Cannon Hall gardens and parklands to be restored to their former Georgian glory
- Credit: Archant
Cannon Hall gardens are getting a £3million spruce up as the museum celebrates a milestone anniversary
There has been a grand manor on the outskirts of Cawthorne in South Yorkshire since the 13th century. At ‘just’ 60 years old, Cannon Hall’s museum is a mere stripling in comparison.
But that doesn’t mean its milestone diamond anniversary isn’t worth celebrating. In fact, there’s quite a shindig in the offing on June 4th, with 15 groups of Morris dancers (surely that’s enough), Cawthorne Brass Band, arts, crafts, games and an all-important beer tent, all organised by The Friends of Cannon Hall.
As a bit of a birthday bonus, Cannon Hall also recently announced that work was starting on restoring its 70 acres of gardens and parkland to its former Georgian glory, thanks to a whopping £3m grant from the Heritage Lottery Fund and Big Lottery Fund’s Parks for People programme.
The three-year revamp will include the restoration and repair of key original features, some of which have never been seen by the public, with the aim of giving the visitor attraction a firmer footing on the tourist map.
An intact ice house built in the 1700s will be revealed and a two-acre area of woodland behind the walled garden will be cleared and opened up for educational tours and activities.
The lakes of the park will be dredged and restored, improving their appearance and water quality and supporting biodiversity. Once completed, visitors will be able to hire rowing boats and fishing equipment, emulating popular Georgian pastimes.
New paths will be created around the site, allowing wheelchair access to all areas, including the lakeside, and an adventure trail will run through the wooded area from the deer shelter to the museum.
The gardener’s cottage will be restored to create a base for volunteer activities and a ‘midden’, an early example of an outside toilet, will also be revealed (we can’t wait either).
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Richard Emerson, chairman of The Friends of Cannon Hall, which itself raised £40,000 for the restoration project, said: ‘This incredible grant follows years of long hours and detailed preparation and is vitally important, enabling much needed restoration and improvement of the park and gardens. Our local heritage is of great importance to us all, it defines who we are and the character and identity of our communities and must be protected.’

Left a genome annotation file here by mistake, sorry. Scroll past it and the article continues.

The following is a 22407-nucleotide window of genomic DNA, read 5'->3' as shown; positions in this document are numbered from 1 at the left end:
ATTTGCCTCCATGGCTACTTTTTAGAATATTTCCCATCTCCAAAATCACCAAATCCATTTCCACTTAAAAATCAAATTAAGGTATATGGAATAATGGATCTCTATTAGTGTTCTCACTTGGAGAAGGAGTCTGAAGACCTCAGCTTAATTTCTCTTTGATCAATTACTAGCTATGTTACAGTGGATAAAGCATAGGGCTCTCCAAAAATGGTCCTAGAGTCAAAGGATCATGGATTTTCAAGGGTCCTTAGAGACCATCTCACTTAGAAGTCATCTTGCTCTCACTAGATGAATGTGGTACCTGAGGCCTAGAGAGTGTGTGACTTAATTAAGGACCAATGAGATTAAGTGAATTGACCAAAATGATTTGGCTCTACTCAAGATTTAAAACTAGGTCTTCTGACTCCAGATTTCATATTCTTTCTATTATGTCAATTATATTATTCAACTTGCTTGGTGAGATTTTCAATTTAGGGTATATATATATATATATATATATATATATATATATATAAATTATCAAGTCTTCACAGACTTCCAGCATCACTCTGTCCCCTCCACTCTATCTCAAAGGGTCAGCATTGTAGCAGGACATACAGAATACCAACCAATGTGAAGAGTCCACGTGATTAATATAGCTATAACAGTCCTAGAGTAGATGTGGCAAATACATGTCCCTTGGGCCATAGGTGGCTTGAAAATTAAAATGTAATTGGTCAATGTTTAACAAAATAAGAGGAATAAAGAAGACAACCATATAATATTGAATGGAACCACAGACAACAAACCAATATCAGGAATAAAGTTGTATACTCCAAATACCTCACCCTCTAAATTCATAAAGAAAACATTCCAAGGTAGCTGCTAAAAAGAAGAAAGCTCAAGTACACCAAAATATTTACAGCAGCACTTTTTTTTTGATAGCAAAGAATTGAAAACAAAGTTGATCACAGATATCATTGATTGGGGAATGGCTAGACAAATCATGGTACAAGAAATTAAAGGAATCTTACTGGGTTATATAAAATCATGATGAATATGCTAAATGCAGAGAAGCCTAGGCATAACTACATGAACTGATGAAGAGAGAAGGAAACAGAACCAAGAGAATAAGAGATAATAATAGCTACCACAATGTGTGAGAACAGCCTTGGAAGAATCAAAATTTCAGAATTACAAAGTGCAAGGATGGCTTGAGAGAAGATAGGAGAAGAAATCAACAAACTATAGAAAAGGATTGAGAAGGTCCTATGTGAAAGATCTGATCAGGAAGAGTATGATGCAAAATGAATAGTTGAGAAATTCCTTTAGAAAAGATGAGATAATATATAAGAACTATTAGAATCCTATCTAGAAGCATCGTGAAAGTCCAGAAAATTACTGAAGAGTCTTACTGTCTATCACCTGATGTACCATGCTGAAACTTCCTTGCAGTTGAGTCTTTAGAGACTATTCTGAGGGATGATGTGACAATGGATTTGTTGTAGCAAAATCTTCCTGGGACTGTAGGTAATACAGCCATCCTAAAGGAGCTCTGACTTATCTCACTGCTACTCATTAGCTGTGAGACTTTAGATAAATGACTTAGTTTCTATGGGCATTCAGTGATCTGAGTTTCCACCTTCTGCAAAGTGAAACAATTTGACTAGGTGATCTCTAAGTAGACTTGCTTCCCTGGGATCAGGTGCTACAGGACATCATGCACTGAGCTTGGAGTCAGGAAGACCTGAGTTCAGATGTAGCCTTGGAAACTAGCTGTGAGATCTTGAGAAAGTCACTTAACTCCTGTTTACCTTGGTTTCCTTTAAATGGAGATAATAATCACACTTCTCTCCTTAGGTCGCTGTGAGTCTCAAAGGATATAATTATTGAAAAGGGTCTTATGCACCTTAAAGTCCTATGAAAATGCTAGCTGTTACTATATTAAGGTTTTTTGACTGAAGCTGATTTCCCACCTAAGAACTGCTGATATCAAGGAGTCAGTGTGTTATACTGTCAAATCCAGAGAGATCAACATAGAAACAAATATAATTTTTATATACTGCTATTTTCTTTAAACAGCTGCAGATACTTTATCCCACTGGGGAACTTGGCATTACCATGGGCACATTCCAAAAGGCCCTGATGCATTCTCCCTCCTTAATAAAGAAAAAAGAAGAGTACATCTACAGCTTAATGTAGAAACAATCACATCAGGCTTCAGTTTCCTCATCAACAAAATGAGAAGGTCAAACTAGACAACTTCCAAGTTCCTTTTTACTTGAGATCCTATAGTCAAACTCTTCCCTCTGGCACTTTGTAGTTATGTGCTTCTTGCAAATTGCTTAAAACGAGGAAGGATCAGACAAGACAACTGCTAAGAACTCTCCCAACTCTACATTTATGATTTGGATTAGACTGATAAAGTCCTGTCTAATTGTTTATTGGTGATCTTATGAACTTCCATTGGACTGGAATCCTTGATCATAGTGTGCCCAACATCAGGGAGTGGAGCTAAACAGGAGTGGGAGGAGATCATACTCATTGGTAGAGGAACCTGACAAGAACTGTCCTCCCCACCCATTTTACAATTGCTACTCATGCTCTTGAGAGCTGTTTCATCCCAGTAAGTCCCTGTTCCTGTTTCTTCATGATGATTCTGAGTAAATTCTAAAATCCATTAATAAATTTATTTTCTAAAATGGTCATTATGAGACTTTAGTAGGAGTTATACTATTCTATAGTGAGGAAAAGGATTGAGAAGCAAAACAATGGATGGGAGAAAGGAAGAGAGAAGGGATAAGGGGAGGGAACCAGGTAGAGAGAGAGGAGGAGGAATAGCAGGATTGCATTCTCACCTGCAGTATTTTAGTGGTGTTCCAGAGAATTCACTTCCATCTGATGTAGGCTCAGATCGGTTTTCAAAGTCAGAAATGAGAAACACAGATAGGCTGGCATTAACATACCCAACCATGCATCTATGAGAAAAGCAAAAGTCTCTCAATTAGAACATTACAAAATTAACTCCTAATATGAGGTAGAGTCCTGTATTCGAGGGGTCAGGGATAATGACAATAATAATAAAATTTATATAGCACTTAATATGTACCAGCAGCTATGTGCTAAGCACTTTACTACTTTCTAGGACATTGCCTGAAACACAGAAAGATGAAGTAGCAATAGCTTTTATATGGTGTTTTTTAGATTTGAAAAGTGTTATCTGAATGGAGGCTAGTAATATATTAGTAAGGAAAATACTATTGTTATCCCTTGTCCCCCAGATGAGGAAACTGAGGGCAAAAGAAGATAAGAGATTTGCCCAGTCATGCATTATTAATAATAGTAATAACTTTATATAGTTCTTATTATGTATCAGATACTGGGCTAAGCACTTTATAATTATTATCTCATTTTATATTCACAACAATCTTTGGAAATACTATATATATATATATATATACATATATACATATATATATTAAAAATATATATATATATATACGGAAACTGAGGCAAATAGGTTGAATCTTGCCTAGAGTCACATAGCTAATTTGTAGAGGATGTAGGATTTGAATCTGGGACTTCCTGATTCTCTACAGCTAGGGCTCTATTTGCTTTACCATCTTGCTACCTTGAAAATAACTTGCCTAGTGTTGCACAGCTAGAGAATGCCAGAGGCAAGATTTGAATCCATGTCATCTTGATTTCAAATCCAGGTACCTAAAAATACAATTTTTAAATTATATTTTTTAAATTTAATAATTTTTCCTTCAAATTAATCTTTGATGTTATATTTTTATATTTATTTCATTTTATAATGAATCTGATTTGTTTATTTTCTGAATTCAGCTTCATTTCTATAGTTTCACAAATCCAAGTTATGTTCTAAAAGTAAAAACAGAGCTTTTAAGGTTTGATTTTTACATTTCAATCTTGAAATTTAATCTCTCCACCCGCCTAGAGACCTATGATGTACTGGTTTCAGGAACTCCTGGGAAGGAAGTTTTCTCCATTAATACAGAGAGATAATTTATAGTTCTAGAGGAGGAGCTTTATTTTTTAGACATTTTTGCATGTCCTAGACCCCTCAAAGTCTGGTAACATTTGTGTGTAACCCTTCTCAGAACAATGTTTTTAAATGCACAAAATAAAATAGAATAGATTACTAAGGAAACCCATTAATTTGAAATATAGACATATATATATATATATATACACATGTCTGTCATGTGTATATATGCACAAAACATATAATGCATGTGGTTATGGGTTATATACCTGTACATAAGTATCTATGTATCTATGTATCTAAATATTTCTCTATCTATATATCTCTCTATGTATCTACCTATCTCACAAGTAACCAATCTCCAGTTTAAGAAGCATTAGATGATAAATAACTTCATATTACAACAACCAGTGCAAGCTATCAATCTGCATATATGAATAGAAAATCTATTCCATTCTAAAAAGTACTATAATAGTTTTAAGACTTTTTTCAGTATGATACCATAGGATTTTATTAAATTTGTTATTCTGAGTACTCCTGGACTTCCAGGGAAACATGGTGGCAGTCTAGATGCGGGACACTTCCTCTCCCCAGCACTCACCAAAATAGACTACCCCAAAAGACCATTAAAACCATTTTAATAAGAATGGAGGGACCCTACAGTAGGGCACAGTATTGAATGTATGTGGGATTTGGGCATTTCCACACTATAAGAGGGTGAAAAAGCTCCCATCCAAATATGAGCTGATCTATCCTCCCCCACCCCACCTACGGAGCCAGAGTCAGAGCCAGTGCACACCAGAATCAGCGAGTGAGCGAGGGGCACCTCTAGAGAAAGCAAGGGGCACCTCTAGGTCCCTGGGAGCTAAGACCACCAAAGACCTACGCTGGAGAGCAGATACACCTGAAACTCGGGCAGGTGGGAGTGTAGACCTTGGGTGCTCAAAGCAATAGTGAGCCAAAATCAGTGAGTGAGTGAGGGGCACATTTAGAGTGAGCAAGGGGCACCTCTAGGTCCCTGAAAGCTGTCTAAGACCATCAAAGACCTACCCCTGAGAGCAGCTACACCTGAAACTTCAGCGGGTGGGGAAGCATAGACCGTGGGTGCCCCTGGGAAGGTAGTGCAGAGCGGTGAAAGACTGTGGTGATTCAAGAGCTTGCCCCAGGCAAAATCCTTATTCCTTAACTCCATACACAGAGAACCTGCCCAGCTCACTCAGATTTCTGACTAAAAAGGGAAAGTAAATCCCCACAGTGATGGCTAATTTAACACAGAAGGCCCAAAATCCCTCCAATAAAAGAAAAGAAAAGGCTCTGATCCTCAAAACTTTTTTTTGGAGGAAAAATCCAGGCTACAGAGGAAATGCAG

Cannon Hall was owned by the Spencer-Stanhope family for 300 years and its grounds were designed in the 18th century by renowned Georgian landscape architect Richard Woods. After lying idle for a while, the hall opened as a museum on June 1st 1957.
Popular visitor attractions in the grounds include the deer shed, recently licenced for weddings, and the Cannon Hall pear tree collection, which is housed within the historic walled garden and contains more than 50 varieties.
Fairyland, part of the Pleasure Gardens, was built in the 1870s and features arches and pillars built from stone taken from the ruins of local churches.
Visitors can also discover the remains of the Pinery, a greenhouse built in the 1700s to grow pineapples and exotic fruit – a mission now being taken up again by contemporary garden staff – and a 200-year-old Muscat grapevine, which is a predecessor of today’s Australian fine wines.
Cannon Hall and its grade two listed grounds are part of the Barnsley Museums portfolio, owned and operated by Barnsley Council. The parks and gardens are free to visit and are open 365 days a year. For details, visit cannon-hall.com